Turn that bachelor pad into a touch pad: Now you can paint buttons, sensors on your walls
Conductive material touted by Mickey Mouse boffins
Vid At about $20 per square metre, scientists at Carnegie Mellon University and Disney Research have devised a way to turn walls into a touch interface.
In a paper [PDF] scheduled to be presented at CHI 2018, the Conference on Human Factors in Computing Systems, in Montreal this week, researchers Yang Zhang, Chouchang (Jack) Yang, Scott Hudson, Chris Harrison and Alanson Sample describe a way to coat walls with conductive paint and make them capable of capacitive and airborne electromagnetic (EM) sensing.
The technique can be used to make walls function like touch screens, to sense the body position of people standing near them and to locate the position of electronic devices in the room.
"Our wall treatment and sensing hardware can track users’ touch and gestures, as well as estimate body pose if they are close," the paper explains. "By capturing airborne electromagnetic noise, we can also detect what appliances are active and where they are located."
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The technique involves using water-based nickel conductive paint to create an electrode pattern (a diamond arrangement) suited to capacitive and proximity EM sensing. The pattern is then overpainted with latex paint, as shown in the video below. Each row and column is then connected to a sensor board based on a 96 MHz Cortex M4 running Teensy 3.2 firmware and piped to a laptop for visualization.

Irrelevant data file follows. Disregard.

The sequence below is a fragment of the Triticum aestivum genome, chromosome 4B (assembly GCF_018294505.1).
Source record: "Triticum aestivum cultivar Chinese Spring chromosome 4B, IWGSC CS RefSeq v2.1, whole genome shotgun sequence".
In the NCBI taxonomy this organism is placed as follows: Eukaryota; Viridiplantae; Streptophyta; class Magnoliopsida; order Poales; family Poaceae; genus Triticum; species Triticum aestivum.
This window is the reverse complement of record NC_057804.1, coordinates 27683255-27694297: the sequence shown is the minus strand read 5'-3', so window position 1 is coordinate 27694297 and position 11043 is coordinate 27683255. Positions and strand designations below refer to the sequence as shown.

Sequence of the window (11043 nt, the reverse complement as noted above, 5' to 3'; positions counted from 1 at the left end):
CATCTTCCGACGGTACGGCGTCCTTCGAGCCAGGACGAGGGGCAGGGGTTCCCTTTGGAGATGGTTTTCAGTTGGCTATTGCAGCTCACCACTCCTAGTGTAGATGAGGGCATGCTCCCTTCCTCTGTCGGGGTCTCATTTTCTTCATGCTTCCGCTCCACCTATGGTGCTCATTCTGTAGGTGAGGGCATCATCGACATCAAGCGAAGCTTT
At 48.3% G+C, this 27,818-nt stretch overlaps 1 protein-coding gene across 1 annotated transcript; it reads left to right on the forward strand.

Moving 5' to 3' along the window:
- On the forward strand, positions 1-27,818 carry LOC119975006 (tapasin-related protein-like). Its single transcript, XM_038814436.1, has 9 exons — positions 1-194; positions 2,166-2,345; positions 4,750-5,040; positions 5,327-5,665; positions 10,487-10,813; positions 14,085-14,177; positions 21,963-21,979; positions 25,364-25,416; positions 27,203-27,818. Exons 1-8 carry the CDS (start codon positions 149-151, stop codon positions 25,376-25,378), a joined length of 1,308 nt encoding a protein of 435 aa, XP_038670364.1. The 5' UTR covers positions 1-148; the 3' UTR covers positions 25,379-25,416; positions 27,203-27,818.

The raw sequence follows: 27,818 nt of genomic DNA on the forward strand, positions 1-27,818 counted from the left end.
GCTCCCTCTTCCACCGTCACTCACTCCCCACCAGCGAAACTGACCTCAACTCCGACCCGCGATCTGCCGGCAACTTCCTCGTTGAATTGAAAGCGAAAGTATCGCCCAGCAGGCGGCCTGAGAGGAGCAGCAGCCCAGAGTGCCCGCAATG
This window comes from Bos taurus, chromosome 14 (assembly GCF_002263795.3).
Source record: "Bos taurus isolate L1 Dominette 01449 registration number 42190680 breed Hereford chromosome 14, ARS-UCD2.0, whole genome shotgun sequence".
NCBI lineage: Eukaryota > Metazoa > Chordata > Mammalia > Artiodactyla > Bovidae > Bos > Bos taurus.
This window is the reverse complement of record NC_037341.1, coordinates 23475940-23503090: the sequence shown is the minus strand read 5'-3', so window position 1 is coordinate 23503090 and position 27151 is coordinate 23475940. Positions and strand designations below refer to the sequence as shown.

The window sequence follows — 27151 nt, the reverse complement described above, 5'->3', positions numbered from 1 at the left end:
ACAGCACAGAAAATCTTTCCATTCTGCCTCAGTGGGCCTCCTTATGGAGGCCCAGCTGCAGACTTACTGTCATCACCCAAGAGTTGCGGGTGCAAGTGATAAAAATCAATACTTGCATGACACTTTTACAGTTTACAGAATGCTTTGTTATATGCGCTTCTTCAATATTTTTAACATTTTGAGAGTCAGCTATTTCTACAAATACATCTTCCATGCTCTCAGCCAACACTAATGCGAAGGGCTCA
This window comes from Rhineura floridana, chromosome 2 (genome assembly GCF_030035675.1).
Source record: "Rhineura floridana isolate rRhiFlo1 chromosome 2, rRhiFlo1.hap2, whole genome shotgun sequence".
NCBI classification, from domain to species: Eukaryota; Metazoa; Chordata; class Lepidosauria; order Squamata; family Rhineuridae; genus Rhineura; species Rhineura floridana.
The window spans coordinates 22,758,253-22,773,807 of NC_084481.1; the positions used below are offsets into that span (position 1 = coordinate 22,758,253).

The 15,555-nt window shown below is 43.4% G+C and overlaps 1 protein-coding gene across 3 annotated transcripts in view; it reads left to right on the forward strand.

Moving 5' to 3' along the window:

The researchers call their system Wall++ and suggest it could be used in place of light switches, audio player controls, thermostats, numeric keypads, and the like.
Wall++ also has potential for gaming, where pose estimation could take the place of a system like Microsoft Kinect. In narrow hallways, where proximity to the sensing surface would remain consistent, the system can identify people through gait tracking.
Smart walls of this sort could serve to enhance interactions with connected appliances, by automatically adjusting the lighting when the TV is turned on, for example.
The researchers hope to make the wiring required a bit easier, since they consider it to be beyond the ken of DIY enthusiasts. They also caution that environmental EM noise, from devices like fluorescent lights, can degrade the system. Similarly, they observe that well-grounded objects near a wall, like a TV, can reduce its sensitivity.
In time, once the kinks are worked out, we can look forward to a more perfect panopticon. ®
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